Why do we vote? That discussion is a good exercise in opening up a few family talks on ethics and personal responsibility. It will also help your children, partner, husband or wife better understand your own concerns about the community.
The recent debate and Community TV interviews offer great information on our candidates.
But honest dinner conversation just might help us better understand how our very own city functions, and what the other elected bodies - State and Assembly - mean.
Here are 15 suggested topics.
- Will you actually vote? If not, why do you choose not to - especially given all that has transpired in our history so that you may inherit this taken-for-granted right?
- What do you tell your children is important to you? What do your children tell you is important to them? Does that mean voting the party line? Is voting the party line the way to go?
- If all the candidates are in favor of reducing taxes and making (your town) more affordable, what really differentiates them?
- Which candidates understand the difference between costs and long term investments?
- Which candidate(s) said they "need more data" to make a decision when that data actually exists?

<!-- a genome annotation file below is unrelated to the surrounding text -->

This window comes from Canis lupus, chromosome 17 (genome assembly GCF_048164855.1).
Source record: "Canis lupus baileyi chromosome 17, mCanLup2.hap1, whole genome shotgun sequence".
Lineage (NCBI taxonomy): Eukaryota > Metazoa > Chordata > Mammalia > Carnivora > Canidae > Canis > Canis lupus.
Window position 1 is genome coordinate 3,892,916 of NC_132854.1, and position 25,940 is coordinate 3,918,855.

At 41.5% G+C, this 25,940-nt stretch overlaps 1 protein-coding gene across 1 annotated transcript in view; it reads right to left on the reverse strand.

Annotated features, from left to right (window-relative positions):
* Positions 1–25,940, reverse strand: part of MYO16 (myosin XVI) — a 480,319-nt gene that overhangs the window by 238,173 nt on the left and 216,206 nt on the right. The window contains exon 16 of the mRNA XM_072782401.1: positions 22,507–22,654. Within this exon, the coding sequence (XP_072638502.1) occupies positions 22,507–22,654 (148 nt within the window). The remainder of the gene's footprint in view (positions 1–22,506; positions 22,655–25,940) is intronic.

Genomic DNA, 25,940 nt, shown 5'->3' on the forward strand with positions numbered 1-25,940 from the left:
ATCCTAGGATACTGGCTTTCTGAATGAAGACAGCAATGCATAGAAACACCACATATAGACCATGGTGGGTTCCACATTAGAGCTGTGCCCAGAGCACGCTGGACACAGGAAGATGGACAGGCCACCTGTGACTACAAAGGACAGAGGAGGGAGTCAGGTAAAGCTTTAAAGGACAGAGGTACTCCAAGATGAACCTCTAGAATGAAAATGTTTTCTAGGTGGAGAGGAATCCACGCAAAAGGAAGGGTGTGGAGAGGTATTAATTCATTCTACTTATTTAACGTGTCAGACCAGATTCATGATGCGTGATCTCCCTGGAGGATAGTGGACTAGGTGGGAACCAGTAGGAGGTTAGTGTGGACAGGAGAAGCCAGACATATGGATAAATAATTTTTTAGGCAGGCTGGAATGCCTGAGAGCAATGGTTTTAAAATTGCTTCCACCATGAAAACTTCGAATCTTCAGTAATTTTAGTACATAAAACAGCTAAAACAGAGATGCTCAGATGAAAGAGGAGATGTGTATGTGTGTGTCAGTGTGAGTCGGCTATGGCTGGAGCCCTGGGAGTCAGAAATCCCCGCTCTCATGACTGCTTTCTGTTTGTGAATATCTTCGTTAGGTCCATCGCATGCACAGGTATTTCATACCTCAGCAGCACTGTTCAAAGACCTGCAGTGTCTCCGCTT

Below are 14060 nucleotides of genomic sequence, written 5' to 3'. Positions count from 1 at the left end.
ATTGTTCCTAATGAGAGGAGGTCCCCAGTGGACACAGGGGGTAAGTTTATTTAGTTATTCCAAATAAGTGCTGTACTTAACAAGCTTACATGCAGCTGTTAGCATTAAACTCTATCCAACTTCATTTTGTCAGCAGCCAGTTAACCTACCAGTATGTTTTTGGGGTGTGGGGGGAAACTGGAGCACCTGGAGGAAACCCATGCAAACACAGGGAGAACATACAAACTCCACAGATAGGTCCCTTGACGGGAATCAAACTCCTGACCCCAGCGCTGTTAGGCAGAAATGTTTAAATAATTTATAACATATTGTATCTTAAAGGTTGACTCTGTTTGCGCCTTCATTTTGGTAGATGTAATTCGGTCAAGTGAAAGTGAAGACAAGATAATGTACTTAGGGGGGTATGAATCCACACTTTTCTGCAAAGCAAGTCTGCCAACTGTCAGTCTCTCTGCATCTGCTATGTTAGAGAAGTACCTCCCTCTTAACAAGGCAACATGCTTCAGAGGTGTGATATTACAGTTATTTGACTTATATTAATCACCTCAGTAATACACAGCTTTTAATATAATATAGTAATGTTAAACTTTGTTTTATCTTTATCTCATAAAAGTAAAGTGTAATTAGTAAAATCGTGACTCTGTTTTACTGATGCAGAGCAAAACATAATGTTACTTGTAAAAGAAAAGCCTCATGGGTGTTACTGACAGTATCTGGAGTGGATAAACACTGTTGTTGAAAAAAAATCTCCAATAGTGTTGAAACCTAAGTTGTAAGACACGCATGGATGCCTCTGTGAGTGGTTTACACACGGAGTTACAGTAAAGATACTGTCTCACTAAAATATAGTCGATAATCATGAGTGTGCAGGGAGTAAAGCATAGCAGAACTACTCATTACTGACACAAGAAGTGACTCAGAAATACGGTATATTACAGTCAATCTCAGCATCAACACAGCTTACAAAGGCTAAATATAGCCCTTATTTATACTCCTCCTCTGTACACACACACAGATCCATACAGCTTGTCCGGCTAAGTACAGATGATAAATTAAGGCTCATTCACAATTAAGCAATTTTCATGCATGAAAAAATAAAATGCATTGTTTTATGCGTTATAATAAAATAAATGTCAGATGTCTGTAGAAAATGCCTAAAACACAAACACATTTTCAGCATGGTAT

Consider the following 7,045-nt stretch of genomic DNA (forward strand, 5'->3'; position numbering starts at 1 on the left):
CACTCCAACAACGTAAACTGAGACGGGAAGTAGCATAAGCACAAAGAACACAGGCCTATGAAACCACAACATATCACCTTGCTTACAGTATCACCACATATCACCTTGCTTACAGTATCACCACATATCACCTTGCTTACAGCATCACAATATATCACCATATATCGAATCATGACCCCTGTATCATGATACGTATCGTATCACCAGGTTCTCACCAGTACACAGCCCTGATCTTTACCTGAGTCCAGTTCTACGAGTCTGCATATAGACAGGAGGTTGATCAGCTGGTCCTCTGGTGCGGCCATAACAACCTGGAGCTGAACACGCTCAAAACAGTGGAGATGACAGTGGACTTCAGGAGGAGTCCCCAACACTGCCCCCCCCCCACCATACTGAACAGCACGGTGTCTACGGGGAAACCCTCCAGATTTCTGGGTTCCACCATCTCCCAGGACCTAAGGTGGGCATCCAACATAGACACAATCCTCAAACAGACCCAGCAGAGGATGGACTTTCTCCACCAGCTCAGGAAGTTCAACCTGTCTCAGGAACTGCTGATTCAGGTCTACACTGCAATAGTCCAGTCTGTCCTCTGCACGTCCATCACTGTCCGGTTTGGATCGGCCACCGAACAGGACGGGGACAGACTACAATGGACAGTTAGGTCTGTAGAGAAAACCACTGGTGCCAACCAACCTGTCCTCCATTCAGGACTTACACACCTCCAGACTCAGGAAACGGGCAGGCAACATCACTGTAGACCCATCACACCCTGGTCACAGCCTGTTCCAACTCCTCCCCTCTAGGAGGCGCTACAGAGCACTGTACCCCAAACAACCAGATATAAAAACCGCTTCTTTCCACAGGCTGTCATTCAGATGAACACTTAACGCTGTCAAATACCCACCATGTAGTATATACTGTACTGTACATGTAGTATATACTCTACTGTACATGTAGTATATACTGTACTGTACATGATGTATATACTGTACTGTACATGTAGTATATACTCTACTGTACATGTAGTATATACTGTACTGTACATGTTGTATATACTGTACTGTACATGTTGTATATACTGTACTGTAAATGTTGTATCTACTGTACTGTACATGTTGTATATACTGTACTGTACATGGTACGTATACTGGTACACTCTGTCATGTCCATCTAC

- Is it best for Summit if our local officials challenged or cooperated with (Essex) County? Why?
- Which candidates were the most creative in their solutions for parking? For improving NJ Transit?
- Who has proposed solutions for the opioid crisis? Gun control? Should we care?
- Do all our candidates embrace increasing diversity in our community?
- Which candidate's proposal for downtown rejuvenation can be executed? Is our downtown robust enough?
- How do our candidates embrace our local immigrants?
- Is shared services between communities being pushed hard enough? Is that the most practical way to reduce taxes?
- Is there a "higher moral ground" in local politics, or is it all about pot holes? How would you explain that concept?
- Will we make any progress on any of these issues in two years?
National elections have globalization, the Constitution, and social change as backdrops. Those issues, at some point, have to be engaged locally.
But real change happens through forward looking and brave individuals as well as through the momentum of political parties and hard fought elections.
Editor's note: Modified for Montclair
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